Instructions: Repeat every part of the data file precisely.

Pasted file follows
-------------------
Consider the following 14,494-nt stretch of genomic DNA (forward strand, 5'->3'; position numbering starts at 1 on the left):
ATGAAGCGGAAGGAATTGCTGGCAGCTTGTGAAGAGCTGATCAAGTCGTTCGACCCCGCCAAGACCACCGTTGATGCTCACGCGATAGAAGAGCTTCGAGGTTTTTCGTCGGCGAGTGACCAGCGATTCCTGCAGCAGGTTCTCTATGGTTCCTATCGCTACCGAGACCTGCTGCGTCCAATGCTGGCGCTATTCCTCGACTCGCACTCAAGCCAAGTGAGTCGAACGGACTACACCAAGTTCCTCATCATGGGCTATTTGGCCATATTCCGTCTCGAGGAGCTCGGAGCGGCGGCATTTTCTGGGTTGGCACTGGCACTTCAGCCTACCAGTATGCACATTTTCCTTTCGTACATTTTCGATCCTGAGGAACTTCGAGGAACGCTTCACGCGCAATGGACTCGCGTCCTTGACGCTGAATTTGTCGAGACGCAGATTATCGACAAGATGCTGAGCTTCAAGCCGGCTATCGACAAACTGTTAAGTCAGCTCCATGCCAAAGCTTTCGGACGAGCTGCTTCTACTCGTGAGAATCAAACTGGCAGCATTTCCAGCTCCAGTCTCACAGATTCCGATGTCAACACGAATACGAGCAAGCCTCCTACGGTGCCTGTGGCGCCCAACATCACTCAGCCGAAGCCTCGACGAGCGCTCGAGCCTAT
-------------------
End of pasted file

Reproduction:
Consider the following 14,494-nt stretch of genomic DNA (forward strand, 5'->3'; position numbering starts at 1 on the left):
ATGAAGCGGAAGGAATTGCTGGCAGCTTGTGAAGAGCTGATCAAGTCGTTCGACCCCGCCAAGACCACCGTTGATGCTCACGCGATAGAAGAGCTTCGAGGTTTTTCGTCGGCGAGTGACCAGCGATTCCTGCAGCAGGTTCTCTATGGTTCCTATCGCTACCGAGACCTGCTGCGTCCAATGCTGGCGCTATTCCTCGACTCGCACTCAAGCCAAGTGAGTCGAACGGACTACACCAAGTTCCTCATCATGGGCTATTTGGCCATATTCCGTCTCGAGGAGCTCGGAGCGGCGGCATTTTCTGGGTTGGCACTGGCACTTCAGCCTACCAGTATGCACATTTTCCTTTCGTACATTTTCGATCCTGAGGAACTTCGAGGAACGCTTCACGCGCAATGGACTCGCGTCCTTGACGCTGAATTTGTCGAGACGCAGATTATCGACAAGATGCTGAGCTTCAAGCCGGCTATCGACAAACTGTTAAGTCAGCTCCATGCCAAAGCTTTCGGACGAGCTGCTTCTACTCGTGAGAATCAAACTGGCAGCATTTCCAGCTCCAGTCTCACAGATTCCGATGTCAACACGAATACGAGCAAGCCTCCTACGGTGCCTGTGGCGCCCAACATCACTCAGCCGAAGCCTCGACGAGCGCTCGAGCCTAT